Do I have a small claims lawsuit thing?

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Do I have a small claims lawsuit thing?

I was recorded outside of work
talking badly about a company I
work for. But I did not give any
consent to be in a video of any
sort. Now I have been suspended
from work because someone recorded
me without my consent. Do I have a
claim?

Asked on January 31, 2017 under Personal Injury, Ohio

Answers:

SJZ, Member, New York Bar / FreeAdvice Contributing Attorney

Answered 4 years ago | Contributor

You may be able to sue the person who recorded you without your consent IF the person who recorded you was not a person you were speaking to. If you were talking to that person, then it was legal for him to record you: in your state, all it takes is one of the participants in a conversation to consent to recording and it is legal, so if he was a participant, his choosing to record is his consent to the recording. 
If was not a participant in the conversation, but was a 3rd party recording other people, then the recording was illegal and you may be able to sue him--if you believe this was the case and want to pursue this option, consult with a personal injury attorney.
You have no claim against your job or employer, unless the suspension was in violation of a written employment contract (if it was, you could sue for breach of contract to enforce the  contract's terms). Without a contract, employment is "employment at will" and you could be suspended (or demoted, fired, etc.) at any time, for any reason at all.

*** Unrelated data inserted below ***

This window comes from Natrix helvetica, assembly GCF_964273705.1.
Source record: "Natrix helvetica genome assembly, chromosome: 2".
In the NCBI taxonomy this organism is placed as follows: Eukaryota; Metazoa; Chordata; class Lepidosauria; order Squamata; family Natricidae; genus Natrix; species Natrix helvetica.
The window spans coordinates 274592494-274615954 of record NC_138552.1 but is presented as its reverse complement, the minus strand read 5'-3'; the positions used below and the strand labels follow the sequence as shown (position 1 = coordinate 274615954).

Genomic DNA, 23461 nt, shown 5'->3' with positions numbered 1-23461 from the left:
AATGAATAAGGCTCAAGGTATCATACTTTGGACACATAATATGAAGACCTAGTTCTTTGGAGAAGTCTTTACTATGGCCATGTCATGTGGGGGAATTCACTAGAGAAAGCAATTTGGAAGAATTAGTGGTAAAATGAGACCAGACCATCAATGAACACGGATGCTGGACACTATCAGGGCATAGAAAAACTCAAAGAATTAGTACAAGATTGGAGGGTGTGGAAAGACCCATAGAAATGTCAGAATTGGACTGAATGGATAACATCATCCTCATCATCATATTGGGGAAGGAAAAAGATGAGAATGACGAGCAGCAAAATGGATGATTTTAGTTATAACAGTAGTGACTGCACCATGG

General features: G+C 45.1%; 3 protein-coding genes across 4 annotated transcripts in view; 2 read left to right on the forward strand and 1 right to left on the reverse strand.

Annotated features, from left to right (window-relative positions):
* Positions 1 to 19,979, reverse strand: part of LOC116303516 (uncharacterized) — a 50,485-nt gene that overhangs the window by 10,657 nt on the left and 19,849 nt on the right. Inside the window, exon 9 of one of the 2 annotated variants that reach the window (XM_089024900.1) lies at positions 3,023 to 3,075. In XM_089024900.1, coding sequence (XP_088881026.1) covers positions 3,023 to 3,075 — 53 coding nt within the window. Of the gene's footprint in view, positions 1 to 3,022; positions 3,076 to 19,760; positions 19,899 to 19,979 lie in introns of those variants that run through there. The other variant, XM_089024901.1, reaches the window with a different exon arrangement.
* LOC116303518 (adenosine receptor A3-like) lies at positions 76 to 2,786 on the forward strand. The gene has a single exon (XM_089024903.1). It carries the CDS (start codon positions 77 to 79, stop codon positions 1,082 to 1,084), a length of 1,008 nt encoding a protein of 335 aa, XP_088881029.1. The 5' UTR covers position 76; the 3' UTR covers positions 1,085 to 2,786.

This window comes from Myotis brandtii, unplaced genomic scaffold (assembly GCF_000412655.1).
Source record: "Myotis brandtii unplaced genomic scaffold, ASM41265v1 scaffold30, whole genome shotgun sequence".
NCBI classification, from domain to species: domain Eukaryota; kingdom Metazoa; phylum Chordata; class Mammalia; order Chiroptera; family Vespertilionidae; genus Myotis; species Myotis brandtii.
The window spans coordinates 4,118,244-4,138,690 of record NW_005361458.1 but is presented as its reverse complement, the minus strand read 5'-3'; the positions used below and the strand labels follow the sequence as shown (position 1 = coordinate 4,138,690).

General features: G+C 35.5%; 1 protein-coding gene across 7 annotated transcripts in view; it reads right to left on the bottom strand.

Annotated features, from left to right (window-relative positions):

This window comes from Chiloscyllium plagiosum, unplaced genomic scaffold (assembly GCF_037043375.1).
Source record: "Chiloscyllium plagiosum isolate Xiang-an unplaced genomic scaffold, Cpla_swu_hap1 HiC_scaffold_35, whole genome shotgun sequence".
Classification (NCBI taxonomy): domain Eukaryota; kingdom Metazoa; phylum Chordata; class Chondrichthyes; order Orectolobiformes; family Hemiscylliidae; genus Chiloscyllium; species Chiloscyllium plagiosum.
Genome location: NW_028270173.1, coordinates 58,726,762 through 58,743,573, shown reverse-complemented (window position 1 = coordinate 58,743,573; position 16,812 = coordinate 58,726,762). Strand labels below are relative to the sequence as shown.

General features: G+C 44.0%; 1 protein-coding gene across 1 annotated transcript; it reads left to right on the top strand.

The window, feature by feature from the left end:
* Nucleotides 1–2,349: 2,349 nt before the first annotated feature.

IMPORTANT NOTICE: The Answer(s) provided above are for general information only. The attorney providing the answer was not serving as the attorney for the person submitting the question or in any attorney-client relationship with such person. Laws may vary from state to state, and sometimes change. Tiny variations in the facts, or a fact not set forth in a question, often can change a legal outcome or an attorney's conclusion. Although AttorneyPages.com has verified the attorney was admitted to practice law in at least one jurisdiction, he or she may not be authorized to practice law in the jurisdiction referred to in the question, nor is he or she necessarily experienced in the area of the law involved. Unlike the information in the Answer(s) above, upon which you should NOT rely, for personal advice you can rely upon we suggest you retain an attorney to represent you.

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